Press – OK, I admit that controversy sells (or attracts eyeballs, or generates publicity – or whatever metrics you are using to measure success), but to grow Social CRM we need to forgo the controversies over what to call it, who is more right or  more wrong; forget the silly battles, focus on expanding the good that is being done and written.  Leave your enemities aside and focus on what works.  This Google blog-post is an example of a good curated article that even though it calls out the differences, takes some steps towards solving them.  And the application of those solutions (including the results – good or bad) is what the Press should cover at this time.  Maybe it is time to take a lesson from true practitioners who celebrate each other’s success as oppose to compete for a place under the spotlight.

And what are the rewards you say?

There is no Billion dollars or a pot of gold at the end of the rainbow.  I do believe that Gartner drew a line in the sand with their postulate that there will be a Billion dollar invested, but that is not what anyone stands to gain on this.  What we all stand to gain is a set of good case studies on how to implement Social CRM (from the practitioner’s perspective – even better!), some collective best practices to continue moving forward and doing more (and better) implementations, and a whole bunch of companies ready to take the next step: convergence with Enteprise 2.0 and build towards a Collaborative Enterprise.

Sounds like Fun! Right? What do you think? Can we just move this to the next level and start doing?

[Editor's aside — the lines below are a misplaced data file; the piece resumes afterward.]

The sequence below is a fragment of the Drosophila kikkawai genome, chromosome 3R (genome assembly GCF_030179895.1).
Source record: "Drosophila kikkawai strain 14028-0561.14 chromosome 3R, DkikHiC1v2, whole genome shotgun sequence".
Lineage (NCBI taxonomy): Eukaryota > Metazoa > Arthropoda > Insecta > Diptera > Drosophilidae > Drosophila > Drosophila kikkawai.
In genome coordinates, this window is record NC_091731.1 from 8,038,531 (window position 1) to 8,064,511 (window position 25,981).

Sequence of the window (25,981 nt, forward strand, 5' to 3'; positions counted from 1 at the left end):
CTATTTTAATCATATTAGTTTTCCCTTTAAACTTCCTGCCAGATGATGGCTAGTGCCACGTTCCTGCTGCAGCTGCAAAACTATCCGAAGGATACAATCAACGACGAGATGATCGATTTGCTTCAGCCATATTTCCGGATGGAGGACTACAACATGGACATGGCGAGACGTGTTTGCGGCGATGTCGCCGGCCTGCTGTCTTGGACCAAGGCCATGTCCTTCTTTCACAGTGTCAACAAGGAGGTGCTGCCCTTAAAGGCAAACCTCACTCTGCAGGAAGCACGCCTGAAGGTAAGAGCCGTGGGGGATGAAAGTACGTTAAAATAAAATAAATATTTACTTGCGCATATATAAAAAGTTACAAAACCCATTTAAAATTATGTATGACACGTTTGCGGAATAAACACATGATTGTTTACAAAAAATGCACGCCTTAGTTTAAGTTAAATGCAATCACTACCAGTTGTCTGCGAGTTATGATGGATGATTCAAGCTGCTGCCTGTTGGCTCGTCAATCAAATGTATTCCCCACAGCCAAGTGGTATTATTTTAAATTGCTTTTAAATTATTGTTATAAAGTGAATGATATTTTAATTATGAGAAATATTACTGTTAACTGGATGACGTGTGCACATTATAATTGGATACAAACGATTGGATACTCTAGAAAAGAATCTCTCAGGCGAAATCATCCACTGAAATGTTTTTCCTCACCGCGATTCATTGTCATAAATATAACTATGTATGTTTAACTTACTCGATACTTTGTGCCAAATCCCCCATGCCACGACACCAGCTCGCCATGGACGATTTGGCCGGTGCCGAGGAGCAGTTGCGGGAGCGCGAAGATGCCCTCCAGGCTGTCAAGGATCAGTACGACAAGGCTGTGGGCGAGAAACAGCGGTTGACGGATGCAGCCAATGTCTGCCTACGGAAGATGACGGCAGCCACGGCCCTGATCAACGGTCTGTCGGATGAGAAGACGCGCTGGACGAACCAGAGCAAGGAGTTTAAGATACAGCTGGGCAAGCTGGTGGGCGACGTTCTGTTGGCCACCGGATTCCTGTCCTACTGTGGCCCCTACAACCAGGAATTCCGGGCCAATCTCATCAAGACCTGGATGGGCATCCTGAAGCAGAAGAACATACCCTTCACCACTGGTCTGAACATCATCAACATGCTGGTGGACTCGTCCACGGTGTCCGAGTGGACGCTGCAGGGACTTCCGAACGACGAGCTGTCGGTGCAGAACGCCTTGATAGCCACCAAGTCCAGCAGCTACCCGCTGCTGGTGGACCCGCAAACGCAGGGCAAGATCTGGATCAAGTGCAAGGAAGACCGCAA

note: If you are an end-user or practitioner already doing Social CRM (planning, strategizing, or  getting started), I would love to talk to you. Please contact me.

13 thoughts on “Where Are We Heading with SCRM?”

  1. Vendors: Don’t create a product that stands apart from the relationship jobs we already do. Don’t be arrogant. Integrate instead.

    Organizations: If you believe a relationship is one way, and you simply push marketing bulletins en masse to your prospects and customers, I’ll sell you Social tools, but I have nothing to teach you.

    Pundits: I have nothing to add. We can’t all be thought leaders. But, we can all help our clients with realistic implementations of the tools that extend relationships beyond the phone and email.

    Press: I think it would be stimulating to highlight how a business has been transformed. Like Extreme Makeover: Customer Centric Business Edition. The problem is that it doesn’t require all of the new hyped social tools. It requires a business that is ready to change from the inside out to become outside in.

    Sorry, same boring old stuff from moi.

    1. Mike,